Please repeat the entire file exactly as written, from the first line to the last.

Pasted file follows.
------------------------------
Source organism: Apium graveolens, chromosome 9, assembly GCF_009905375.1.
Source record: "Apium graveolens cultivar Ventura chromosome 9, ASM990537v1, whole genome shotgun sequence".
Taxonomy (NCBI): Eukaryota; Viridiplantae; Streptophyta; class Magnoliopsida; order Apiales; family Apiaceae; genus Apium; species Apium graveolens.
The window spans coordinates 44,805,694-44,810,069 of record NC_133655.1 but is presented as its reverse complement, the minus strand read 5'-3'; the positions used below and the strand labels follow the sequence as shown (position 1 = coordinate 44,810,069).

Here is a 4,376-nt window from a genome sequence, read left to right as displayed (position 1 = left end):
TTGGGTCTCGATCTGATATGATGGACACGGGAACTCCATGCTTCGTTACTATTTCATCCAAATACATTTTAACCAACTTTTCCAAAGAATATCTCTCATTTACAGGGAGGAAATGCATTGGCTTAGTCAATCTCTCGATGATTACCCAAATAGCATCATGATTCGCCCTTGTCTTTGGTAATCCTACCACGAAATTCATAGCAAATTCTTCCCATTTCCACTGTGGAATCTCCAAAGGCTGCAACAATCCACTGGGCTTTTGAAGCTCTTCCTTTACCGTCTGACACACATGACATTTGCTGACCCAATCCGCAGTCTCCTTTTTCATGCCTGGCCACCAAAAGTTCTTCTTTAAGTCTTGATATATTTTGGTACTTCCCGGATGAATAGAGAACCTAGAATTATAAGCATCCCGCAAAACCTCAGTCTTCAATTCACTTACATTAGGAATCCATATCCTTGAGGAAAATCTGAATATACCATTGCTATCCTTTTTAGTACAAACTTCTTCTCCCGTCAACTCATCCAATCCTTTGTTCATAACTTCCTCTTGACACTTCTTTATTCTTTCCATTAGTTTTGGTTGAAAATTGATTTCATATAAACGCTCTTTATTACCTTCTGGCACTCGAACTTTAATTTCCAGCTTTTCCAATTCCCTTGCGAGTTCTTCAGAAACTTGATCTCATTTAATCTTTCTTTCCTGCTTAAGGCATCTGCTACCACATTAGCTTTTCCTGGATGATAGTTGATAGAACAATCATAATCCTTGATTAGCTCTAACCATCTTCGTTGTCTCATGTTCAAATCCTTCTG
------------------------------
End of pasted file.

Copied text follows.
Source organism: Apium graveolens, chromosome 9, assembly GCF_009905375.1.
Source record: "Apium graveolens cultivar Ventura chromosome 9, ASM990537v1, whole genome shotgun sequence".
Taxonomy (NCBI): Eukaryota; Viridiplantae; Streptophyta; class Magnoliopsida; order Apiales; family Apiaceae; genus Apium; species Apium graveolens.
The window spans coordinates 44,805,694-44,810,069 of record NC_133655.1 but is presented as its reverse complement, the minus strand read 5'-3'; the positions used below and the strand labels follow the sequence as shown (position 1 = coordinate 44,810,069).

Here is a 4,376-nt window from a genome sequence, read left to right as displayed (position 1 = left end):
TTGGGTCTCGATCTGATATGATGGACACGGGAACTCCATGCTTCGTTACTATTTCATCCAAATACATTTTAACCAACTTTTCCAAAGAATATCTCTCATTTACAGGGAGGAAATGCATTGGCTTAGTCAATCTCTCGATGATTACCCAAATAGCATCATGATTCGCCCTTGTCTTTGGTAATCCTACCACGAAATTCATAGCAAATTCTTCCCATTTCCACTGTGGAATCTCCAAAGGCTGCAACAATCCACTGGGCTTTTGAAGCTCTTCCTTTACCGTCTGACACACATGACATTTGCTGACCCAATCCGCAGTCTCCTTTTTCATGCCTGGCCACCAAAAGTTCTTCTTTAAGTCTTGATATATTTTGGTACTTCCCGGATGAATAGAGAACCTAGAATTATAAGCATCCCGCAAAACCTCAGTCTTCAATTCACTTACATTAGGAATCCATATCCTTGAGGAAAATCTGAATATACCATTGCTATCCTTTTTAGTACAAACTTCTTCTCCCGTCAACTCATCCAATCCTTTGTTCATAACTTCCTCTTGACACTTCTTTATTCTTTCCATTAGTTTTGGTTGAAAATTGATTTCATATAAACGCTCTTTATTACCTTCTGGCACTCGAACTTTAATTTCCAGCTTTTCCAATTCCCTTGCGAGTTCTTCAGAAACTTGATCTCATTTAATCTTTCTTTCCTGCTTAAGGCATCTGCTACCACATTAGCTTTTCCTGGATGATAGTTGATAGAACAATCATAATCCTTGATTAGCTCTAACCATCTTCGTTGTCTCATGTTCAAATCCTTCTG